The US has accused South Sudan of carrying out "deliberate starvation tactics" and hindering humanitarian help in the war-torn country. Earlier this year, South Sudan and the UN declared a famine in the country's Unity state, where 100,000 people are at risk of starvation.

Millions across the country are facing food shortages due to a drought and prolonged insecurity driven by a civil war erupted in 2013.

"The famine is not a result of drought, it is the result of leaders more interested in political power and personal gain than in stopping violence and allowing humanitarian access," Deputy US Ambassador Michele Sison told the UN Security Council, according to Reuters.

She made the claims weeks after South Sudanese government increased work-permit fees for foreign aid workers from $100 to $10,000.

"The government's continued unconscionable impediments to humanitarians seeking access to famine-stricken populations may amount to deliberate starvation tactics," Sison continued.

However, Russian Deputy UN Ambassador Petr Illichev disagreed, claiming the famine was "linked not just to problems with security, but also with inclement weather conditions."

South Sudan Deputy Ambassador, Joseph Mourn Majak Ngor Malok, also rejected claims the government was to blame for the famine. "It [the government] will spare no efforts to help address the situation and calls upon the international community to assist in addressing this urgent matter," he said.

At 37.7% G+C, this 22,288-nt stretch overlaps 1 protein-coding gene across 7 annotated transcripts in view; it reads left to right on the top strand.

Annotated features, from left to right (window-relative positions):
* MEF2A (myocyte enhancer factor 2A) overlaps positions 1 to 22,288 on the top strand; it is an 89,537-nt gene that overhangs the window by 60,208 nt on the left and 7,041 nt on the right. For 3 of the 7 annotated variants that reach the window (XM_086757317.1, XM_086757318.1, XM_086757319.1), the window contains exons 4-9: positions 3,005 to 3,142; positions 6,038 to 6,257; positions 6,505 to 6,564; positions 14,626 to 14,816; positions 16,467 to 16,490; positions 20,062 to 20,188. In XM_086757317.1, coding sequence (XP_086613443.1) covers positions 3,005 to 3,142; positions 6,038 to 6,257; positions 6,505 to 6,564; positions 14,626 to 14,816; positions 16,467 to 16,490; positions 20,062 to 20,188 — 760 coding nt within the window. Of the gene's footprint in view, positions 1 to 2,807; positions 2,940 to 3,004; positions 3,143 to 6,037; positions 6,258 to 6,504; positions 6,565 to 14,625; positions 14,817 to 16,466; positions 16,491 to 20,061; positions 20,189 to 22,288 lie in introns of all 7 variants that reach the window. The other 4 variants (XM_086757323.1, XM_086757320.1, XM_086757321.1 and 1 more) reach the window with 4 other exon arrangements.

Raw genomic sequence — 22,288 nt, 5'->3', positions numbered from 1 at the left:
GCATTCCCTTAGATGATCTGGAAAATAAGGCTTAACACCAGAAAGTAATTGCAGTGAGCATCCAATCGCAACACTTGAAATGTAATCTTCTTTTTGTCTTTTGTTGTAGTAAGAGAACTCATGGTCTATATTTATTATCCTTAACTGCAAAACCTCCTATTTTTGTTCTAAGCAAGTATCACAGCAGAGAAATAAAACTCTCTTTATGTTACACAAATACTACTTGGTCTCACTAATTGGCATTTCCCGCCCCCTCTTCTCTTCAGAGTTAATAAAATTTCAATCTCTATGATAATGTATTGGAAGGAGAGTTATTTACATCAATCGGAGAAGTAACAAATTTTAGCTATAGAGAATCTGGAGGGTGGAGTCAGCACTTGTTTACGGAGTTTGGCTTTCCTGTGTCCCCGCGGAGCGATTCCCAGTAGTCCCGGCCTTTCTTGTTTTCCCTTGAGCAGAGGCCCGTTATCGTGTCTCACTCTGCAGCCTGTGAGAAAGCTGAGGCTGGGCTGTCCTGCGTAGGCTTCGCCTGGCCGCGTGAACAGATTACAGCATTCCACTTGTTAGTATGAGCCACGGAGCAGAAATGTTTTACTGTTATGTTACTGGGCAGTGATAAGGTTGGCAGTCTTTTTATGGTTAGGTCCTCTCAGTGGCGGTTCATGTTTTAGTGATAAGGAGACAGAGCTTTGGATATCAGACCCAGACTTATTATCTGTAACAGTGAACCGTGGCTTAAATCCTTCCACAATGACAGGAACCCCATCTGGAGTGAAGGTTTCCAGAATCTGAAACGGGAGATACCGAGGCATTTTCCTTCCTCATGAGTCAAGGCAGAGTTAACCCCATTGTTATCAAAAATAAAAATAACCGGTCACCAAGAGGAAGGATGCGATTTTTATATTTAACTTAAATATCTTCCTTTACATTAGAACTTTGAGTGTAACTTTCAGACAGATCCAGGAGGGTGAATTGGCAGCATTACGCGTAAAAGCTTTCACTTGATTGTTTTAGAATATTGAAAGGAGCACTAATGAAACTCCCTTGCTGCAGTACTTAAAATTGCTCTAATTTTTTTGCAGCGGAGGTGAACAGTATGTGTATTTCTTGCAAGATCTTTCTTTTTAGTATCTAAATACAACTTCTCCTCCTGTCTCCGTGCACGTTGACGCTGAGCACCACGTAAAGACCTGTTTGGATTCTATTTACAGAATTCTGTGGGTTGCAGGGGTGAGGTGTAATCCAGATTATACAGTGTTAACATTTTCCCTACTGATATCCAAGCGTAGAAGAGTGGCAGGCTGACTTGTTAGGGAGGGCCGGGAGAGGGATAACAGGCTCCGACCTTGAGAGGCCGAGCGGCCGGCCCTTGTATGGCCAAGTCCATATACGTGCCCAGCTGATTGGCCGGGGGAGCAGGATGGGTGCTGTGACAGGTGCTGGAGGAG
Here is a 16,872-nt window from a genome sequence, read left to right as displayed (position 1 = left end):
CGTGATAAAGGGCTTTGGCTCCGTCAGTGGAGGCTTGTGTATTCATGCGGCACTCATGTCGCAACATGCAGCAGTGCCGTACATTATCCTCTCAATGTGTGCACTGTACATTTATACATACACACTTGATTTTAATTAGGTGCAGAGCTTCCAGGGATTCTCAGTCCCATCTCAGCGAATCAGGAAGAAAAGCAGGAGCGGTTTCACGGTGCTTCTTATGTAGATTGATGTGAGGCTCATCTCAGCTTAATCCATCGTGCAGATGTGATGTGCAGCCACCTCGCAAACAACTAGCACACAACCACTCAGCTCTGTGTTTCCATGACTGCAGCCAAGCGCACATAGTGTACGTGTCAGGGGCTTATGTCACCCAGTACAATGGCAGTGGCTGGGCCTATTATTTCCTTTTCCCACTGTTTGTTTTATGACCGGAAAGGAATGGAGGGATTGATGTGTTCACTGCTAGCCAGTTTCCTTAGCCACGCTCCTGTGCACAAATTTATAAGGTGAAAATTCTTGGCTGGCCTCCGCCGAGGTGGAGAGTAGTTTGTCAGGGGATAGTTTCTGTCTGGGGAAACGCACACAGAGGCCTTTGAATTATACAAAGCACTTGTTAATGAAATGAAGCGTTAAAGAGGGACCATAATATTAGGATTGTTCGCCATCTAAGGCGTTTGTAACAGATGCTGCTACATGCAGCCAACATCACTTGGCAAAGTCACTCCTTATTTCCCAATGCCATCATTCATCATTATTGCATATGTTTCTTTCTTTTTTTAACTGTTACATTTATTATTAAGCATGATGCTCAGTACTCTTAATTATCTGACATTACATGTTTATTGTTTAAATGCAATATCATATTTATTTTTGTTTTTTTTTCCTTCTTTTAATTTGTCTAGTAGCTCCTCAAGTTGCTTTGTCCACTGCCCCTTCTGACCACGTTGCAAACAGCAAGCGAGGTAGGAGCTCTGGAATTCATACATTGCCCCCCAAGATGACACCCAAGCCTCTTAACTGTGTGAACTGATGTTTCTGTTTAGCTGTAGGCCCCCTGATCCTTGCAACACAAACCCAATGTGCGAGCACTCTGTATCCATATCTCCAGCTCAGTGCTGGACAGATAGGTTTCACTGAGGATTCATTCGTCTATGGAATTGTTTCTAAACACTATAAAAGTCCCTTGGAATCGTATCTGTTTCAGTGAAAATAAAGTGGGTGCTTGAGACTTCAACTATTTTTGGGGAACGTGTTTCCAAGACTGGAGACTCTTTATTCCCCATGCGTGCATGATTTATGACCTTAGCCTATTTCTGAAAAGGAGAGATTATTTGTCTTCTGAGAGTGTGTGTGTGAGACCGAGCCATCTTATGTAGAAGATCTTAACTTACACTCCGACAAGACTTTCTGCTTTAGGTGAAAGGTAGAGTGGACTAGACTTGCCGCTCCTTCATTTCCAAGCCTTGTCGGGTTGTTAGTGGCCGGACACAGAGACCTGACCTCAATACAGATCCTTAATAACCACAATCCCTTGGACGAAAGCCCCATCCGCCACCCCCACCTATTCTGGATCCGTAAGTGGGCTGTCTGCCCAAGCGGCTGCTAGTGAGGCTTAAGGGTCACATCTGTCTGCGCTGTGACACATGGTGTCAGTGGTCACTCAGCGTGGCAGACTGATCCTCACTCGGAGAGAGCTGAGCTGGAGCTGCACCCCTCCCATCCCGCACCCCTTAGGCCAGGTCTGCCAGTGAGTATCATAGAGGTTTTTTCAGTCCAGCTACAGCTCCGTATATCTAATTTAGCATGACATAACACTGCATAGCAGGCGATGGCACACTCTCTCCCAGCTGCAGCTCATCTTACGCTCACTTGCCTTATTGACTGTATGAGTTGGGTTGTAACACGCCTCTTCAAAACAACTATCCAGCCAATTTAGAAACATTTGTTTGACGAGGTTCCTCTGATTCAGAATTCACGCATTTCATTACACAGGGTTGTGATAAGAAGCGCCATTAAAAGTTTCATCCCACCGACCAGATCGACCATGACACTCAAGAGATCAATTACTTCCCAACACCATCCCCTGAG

The UN has repeatedly accused South Sudan of ignoring the famine-stricken population, something Juba denies.

In its latest statement, the Security Council said it was "deeply concerned about the actions of all parties to the conflict that are perpetuating the humanitarian crisis."

Last year, the council proposed an arms embargo in South Sudan, which was not implemented as it was vetoed by both Russia and Japan. The council also blacklisted three generals from each side of the conflict by subjecting them to an asset freeze and travel ban.

The South Sudanese government maintains it is committed to respecting a peace deal signed in 2015 that aims to end the bitter civil war. The leadership has always rejected allegations of human rights abuses and denied allegations that the army targets civilians.

South Sudan conflict explained

South Sudan famine Unicef
16 February 2017: Women wait for their children to be examined and possibly give supplementary food in a mobile clinic run by Unicef during a Rapid Response Mission (RRM) in the village of Rubkuai, Unity State, South Sudan Modola/Unicef

The South Sudan conflict erupted in 2013 when President Salva Kiir, of the Dinka ethnic group, fired his deputy Riek Machar – from the Nuer group – who then became a rebel leader.

Ethnic-related violence targeting Dinka and Nuer peoples has killed an estimated 50,000, amid allegations of crimes against humanity committed by both sides, including rape, torture and the use of child soldiers.

At least 1.5m people have fled to other countries. The exodus has been deemed "Africa's worst refugee crisis". More than 2m are internally displaced.

Kiir and Machar have agreed on several peace deals – the last of which was signed in August 2015 – but have failed to control their troops, who have broken every ceasefire since 2014.

Machar is currently in South Africa seeking medical treatment but, in an exclusive talk with IBTimes UK, he said he was ready "to go home".

His wife, Angelina Teny, also a member of the opposition SPLM-IO, told IBTimes UK she believes her husband can contribute to achieving peace in the war-torn nation which is on the verge of a Rwanda-style genocide.